General Flooring Knowledge, Hardwood Flooring, Laminate Flooring, Luxury Vinyl Flooring

Qualities of Good Flooring

The materials you use for your floor will help determine the value of your home, and will say a lot about your personal style. The floor you choose will impact heavily on the ambiance you create in your home. It will be part of your undisputed identity. Obviously, this is not something you want to botch.

What you should look for in flooring materials

Not every floor is made of the best materials. But how would you, as a consumer who purchases flooring very infrequently, know what to look for? We have delved into this matter to ensure that your choice is informed and based on professional opinion. We have put together the various characteristics ranging from the benefits, cons, and durability as well the lifespan and cost of the various flooring materials in the market.

The top qualities of good flooring materials include:

1. Non-Toxic Floor

You do not want to live in a house that has a messed-up floor. Toxins could mean unhealthy living, among other challenges. For a modern, classy floor, ensure the floor materials are non-toxic. This ensures indoor air quality and safety.

So, what to look for? There are several industry trade associations of flooring manufacturers and suppliers, as well as government regulatory bodies, which oversee the flooring industry in North America.  We won’t go into great detail about all of them, but here are three for you to look for when shopping for your new floor.

CARB Compliant, Phase 1 and Phase 2

The California Air Resources Board (CARB) implemented standards to improve indoor air quality by tightening limits for formaldehyde emissions from composite wood products. Before January 2009, 0.20 parts per million were allowed.

Phase 1: Starting in January 2009, the CARB formaldehyde standard was lowered to an average of 0.18 parts per million, depending on the type of composite wood product.

Phase 2: In 2012, the CARB formaldehyde standard was lowered again. In Phase 2, CARB set different limits for different types of composite wood products as follows:

  • Hardwood plywood 0.05 parts per million (ppm)
  • Particleboard 0.09 ppm
  • Medium-density fiberboard 0.11 ppm
  • Thin medium-density fiberboard 0.13 ppm

FloorScore Indoor Air Quality Certification

This certification was started by The Resilient Floor Covering Institute, a trade organization, but the testing and certification is conducted by a third-party certification organization, Scientific Certification Systems. The certification tests chemical emissions from hard-surface, resilient and laminate flooring and is based on California Specification 01350, which sets limits for 38 Volatile Organic Compounds (VOCs). Note: This certification only measures VOCs and, therefore, does not speak to dioxin or phthalate content in floors made with polyvinyl chloride.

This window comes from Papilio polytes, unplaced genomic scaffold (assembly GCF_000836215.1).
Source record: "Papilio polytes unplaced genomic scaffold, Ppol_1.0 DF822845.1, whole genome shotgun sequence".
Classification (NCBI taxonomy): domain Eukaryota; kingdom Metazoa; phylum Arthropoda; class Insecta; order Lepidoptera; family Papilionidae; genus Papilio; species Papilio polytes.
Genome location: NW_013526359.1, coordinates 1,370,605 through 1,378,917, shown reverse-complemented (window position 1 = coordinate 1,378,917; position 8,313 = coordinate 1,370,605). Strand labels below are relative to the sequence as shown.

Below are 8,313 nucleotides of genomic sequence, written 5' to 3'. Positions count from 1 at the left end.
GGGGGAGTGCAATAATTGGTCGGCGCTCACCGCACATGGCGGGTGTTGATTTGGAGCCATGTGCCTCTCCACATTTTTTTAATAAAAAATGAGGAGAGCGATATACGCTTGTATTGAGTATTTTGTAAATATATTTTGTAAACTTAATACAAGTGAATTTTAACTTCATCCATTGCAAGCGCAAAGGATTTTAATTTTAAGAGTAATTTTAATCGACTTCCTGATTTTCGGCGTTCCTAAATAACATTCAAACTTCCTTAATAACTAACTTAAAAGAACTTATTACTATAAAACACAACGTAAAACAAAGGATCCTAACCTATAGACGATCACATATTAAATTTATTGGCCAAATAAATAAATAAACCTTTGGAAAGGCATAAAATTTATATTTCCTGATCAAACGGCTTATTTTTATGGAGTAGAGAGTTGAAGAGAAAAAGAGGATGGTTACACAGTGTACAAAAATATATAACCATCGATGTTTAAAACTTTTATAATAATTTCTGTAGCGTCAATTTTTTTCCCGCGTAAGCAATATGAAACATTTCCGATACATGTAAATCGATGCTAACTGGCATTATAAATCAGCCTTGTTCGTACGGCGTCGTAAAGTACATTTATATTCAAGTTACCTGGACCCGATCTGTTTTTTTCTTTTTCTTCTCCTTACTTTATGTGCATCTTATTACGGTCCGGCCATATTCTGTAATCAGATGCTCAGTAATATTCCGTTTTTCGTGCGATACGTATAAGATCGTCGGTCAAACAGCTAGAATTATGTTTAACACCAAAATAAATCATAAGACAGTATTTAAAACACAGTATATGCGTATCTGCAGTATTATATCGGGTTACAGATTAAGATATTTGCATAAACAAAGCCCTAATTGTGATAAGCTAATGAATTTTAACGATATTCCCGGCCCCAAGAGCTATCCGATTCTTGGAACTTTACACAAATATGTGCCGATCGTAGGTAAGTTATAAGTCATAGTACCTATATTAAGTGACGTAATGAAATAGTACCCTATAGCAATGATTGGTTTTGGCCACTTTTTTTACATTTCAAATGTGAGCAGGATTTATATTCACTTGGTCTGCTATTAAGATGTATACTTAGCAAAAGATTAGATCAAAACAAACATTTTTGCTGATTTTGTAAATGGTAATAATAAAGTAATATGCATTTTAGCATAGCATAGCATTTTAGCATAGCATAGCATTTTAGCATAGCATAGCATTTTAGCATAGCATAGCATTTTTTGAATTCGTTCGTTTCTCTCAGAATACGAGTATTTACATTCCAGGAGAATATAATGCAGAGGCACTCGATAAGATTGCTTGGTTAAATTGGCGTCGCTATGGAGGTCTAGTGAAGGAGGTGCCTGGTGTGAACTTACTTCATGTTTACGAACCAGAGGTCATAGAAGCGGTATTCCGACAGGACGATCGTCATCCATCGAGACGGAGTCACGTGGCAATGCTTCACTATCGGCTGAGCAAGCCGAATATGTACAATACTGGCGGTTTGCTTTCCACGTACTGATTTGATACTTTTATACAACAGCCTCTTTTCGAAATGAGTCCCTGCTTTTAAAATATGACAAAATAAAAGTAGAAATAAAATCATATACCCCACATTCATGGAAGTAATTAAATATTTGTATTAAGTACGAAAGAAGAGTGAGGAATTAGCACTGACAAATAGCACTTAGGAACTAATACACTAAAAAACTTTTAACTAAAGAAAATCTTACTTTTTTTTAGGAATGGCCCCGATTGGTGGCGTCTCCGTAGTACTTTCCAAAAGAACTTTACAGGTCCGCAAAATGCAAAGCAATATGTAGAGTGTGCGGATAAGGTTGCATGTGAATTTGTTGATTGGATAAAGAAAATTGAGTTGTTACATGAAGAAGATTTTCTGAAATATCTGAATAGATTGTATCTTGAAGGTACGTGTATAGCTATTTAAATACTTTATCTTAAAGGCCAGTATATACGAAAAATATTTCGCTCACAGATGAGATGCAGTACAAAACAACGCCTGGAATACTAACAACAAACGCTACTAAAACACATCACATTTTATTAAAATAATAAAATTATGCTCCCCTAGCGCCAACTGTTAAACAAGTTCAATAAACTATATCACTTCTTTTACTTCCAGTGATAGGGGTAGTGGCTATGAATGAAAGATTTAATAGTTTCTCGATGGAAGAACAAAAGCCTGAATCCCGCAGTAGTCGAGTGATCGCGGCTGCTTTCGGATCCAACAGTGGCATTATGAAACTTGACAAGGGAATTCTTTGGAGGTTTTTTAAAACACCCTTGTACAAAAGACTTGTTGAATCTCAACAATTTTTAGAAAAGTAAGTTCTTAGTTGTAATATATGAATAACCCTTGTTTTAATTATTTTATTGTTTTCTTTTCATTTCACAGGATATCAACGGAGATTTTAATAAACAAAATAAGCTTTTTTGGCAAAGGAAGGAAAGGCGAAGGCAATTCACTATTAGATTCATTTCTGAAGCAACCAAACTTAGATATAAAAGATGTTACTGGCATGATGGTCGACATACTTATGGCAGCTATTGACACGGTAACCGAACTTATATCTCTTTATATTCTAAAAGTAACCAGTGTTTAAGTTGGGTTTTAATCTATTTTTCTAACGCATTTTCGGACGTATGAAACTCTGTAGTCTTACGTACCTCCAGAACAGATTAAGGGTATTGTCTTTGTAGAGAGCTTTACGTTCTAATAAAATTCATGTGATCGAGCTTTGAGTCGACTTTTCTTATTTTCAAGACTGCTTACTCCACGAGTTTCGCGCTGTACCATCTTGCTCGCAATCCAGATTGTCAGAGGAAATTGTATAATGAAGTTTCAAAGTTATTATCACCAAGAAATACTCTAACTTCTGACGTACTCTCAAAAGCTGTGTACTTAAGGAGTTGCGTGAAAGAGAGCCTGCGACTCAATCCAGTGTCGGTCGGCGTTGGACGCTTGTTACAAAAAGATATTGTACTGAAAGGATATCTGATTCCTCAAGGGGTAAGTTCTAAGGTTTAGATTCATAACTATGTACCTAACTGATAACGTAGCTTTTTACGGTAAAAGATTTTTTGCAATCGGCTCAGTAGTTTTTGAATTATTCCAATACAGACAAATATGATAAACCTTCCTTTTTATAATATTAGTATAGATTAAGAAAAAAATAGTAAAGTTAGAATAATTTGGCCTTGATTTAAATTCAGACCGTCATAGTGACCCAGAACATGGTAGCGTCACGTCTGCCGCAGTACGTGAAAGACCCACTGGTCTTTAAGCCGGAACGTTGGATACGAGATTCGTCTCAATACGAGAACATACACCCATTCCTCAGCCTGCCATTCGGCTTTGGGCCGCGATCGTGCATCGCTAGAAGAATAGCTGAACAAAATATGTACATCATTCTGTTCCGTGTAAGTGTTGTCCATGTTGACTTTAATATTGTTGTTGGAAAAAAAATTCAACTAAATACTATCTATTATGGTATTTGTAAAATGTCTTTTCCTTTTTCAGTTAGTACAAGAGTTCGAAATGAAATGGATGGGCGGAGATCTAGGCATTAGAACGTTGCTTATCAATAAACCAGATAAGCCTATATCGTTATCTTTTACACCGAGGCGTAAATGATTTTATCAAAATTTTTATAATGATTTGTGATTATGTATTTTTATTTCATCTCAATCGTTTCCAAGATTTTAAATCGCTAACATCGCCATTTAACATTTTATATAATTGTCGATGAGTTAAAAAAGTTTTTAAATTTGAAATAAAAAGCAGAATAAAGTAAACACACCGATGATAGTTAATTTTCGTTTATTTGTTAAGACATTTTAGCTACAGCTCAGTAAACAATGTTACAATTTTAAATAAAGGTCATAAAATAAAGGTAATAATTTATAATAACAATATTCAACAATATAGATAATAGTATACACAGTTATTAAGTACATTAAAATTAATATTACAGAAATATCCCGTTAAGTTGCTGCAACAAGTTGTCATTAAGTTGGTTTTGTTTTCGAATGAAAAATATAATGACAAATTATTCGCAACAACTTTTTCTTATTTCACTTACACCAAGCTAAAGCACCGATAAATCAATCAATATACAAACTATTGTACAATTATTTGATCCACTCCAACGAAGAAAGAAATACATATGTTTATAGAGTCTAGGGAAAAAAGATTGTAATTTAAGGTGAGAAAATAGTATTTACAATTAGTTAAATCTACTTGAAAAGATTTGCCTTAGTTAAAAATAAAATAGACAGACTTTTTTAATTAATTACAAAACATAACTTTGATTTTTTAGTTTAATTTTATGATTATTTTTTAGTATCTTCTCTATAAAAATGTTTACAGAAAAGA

GREENGUARD Indoor Air Quality Certification

The GREENGUARD certification program, overseen by the GREENGUARD Environmental Institute, enforces emission limits on 364 VOCs (Volatile Organic Compounds). It also enforces emission limits on the total sum of VOCs that can off-gas from a product. GREENGUARD Certification requires this total VOC limit because health science cannot keep up with the number of new chemical compounds introduced into the marketplace every day.

In addition to flooring, GREENGUARD Indoor Air Quality Certification is used for interior products, including paints and coatings, adhesives and furniture. Note: This certification only measures VOCs and, therefore, does not speak to dioxin or phthalate content in floors with made with poly vinyl chloride.

Any good quality flooring manufacturer will have certifications for their products from at least one of these organizations. Look for their logos on product samples when shopping – if you can’t find them, ask if these products are certified. Again, good quality flooring manufacturers will have their certifications listed on their websites.

2. Durability